• Midcareer Investigator Award in Biomedical and Behavioral Research (K26): is for biomedical and behavioral scientists.
  • Emerging Global Leader Award (K43): is for the junior-faculty scientist from a low- or middle-income country (LMIC) who is seeking research support.
  • Emerging Leaders Career Development Award (K76): is for a horde of scientists working on a project destined to improve healthcare.
  • Pathway to Independence Award (K99/R00): aims to help the cohort of researchers move forward from mentored research position to independent faculty positions and launch competitive careers.
3. Research Training and Fellowships (T & F series)

F awards are individual fellowship awards for undergraduate, graduate and postdoctoral scientists seeking institutional research training opportunities. F series includes:

  • International Research Fellowships (F05): for foreigner postdoctoral investigators.
  • Ruth L. Kirschstein Individual Predoctoral NRSA for MD/Ph.D. and other Dual Degree Fellowships (F30): for predoctoral students with dual doctor degree who are seeking physician-scientist or clinician-scientist career.
  • Ruth L. Kirschstein Predoctoral Individual National Research Service Award (F31): provides mentored research training to promising predoctoral students.
  • Ruth L. Kirschstein Postdoctoral Individual National Research Service Award (F32): for aspiring and promising postdoctoral candidates.
  • Ruth L. Kirschstein National Research Service Awards for Senior Fellows (F33): for veterans to redirect their career or broaden their scientific background.
  • Individual Predoctoral to Postdoctoral Fellow Transition Award (F99/K00): facilitates the transition of brilliant graduate students into successful postdoctoral candidates.

T grants, or Training Grants, provide institutional support to groom predoctoral and postdoctoral research candidates. The purpose of these grants is to develop and enhance research at institutes. It provides an opportunity to trainees to join forces with the research team and gain experience and expertise before venturing into an independent career. Normally senior candidates at research institutes apply for these grants.

4. Program Project/Center Grants (P series)

These are large, multi-project grants that include a spectrum of research activities such as collaborative efforts and multi-institutional research projects investigating disease entity or biomedical tools. Through P-grant series, the NIH ICs support broadly-based studies involving numerous independent investigators sharing a common research theme and working toward a well-defined goal. P grants, together with R series, are the most frequently used NIH awards.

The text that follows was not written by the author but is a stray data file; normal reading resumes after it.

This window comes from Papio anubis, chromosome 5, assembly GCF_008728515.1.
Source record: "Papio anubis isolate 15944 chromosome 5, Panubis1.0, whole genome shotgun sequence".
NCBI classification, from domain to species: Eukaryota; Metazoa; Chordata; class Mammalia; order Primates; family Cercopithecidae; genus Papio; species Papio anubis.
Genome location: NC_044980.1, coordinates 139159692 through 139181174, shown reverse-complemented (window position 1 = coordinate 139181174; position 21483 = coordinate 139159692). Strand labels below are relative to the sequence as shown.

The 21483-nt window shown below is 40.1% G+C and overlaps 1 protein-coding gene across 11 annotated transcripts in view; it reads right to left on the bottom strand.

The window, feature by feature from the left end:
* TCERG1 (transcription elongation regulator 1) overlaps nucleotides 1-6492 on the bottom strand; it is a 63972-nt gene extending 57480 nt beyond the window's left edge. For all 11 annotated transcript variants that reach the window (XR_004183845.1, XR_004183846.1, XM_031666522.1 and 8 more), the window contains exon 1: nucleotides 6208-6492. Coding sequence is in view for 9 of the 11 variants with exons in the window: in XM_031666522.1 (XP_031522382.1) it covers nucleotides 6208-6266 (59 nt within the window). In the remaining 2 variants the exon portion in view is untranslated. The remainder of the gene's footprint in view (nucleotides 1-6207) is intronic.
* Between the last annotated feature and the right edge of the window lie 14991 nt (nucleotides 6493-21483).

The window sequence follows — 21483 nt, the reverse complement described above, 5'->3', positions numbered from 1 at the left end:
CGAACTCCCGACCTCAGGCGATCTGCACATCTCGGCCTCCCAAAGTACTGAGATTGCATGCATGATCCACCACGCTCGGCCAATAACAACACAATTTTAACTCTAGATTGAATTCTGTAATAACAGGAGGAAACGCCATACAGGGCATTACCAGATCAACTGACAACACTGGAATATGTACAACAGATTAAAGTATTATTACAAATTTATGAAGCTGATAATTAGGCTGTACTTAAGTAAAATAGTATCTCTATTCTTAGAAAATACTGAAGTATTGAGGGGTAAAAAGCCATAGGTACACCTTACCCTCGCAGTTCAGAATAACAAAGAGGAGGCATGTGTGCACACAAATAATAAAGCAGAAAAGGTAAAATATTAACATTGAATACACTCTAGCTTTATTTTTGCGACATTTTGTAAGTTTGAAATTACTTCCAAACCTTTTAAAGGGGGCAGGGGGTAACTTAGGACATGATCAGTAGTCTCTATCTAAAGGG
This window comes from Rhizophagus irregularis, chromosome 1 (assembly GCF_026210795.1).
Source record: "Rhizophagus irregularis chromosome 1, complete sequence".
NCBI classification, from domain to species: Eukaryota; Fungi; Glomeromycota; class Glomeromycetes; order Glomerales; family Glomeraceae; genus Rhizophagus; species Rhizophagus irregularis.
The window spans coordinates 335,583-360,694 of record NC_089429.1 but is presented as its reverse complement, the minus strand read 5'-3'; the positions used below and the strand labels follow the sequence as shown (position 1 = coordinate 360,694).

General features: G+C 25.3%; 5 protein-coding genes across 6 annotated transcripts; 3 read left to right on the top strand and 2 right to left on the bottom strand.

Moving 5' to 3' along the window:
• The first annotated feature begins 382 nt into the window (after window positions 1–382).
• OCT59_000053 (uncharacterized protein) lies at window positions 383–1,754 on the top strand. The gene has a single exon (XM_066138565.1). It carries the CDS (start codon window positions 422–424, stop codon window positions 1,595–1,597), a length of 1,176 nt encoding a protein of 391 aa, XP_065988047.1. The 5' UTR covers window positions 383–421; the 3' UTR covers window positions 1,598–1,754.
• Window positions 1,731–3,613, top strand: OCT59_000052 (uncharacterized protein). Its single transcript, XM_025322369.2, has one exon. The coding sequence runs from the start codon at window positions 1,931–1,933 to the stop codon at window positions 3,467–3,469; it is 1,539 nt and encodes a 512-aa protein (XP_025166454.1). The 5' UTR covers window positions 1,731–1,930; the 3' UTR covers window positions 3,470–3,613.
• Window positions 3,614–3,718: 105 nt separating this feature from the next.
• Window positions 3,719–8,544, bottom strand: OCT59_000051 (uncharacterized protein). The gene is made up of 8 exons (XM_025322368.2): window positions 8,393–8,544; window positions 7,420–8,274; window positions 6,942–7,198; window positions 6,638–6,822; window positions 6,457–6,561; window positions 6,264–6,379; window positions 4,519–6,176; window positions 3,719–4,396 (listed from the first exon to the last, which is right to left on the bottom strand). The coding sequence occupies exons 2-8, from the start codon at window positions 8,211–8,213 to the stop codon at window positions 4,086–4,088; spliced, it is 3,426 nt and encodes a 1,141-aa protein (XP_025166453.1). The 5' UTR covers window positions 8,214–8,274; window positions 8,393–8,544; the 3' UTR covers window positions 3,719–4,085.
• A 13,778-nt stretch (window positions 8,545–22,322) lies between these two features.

P-series includes:

  • (P01) Research Program Projects: for multi-project research plans involving many researchers
  • (P20) Exploratory Grant: for exploratory search investigating new clinical paradigms
  • (P30) Center Core Grants: support shared research projects by investigators from different disciplines
  • (P50) Specialized Center: provides monetary and supportive services to any part of the full-range R&D project
5. Resource Grants (various series)

Resource grants provide research-related support to investigators or institutes. These are used frequently and include:

  • Resource-Related Research Projects (R24): to enhance research infrastructure
  • Education Projects (R25): for biomedical research
  • Resource Access Program (X01): invites institutes to seek access to NIH sources
6. Trans-NIH Programs

These are broad-reaching research grants that support different clinical and biomedical studies such as neuroscience research (Blueprint), stem cell information (Stem cells), social sciences (OppNet), and countermeasures against chemical threats (CounterACT), etc.

7. Inactive Programs (Archive)

NIH has inactive grant programs that serve to provide information and background only. These include:

  • Clinical Research Curriculum Award (CRCA) (K30)
  • First Independent Research Support and Transition (FIRST) (R29)
  • Short-Term Courses in Research Ethics (T15)

The funding schedule of all grants, including application due dates, project start, and end dates, and cycles, can be found here.

  1. Hendriks, T.C., & Viergevercorresponding, R.F. (2016, February 18). The 10 largest public and philanthropic funders of health research in the world: what they fund and how they distribute their funds. Health Res Policy Syst, 14, 12.
  2. McGovern, V. (2012, January 1). Getting grants. Virulence, 3(1), 1–11.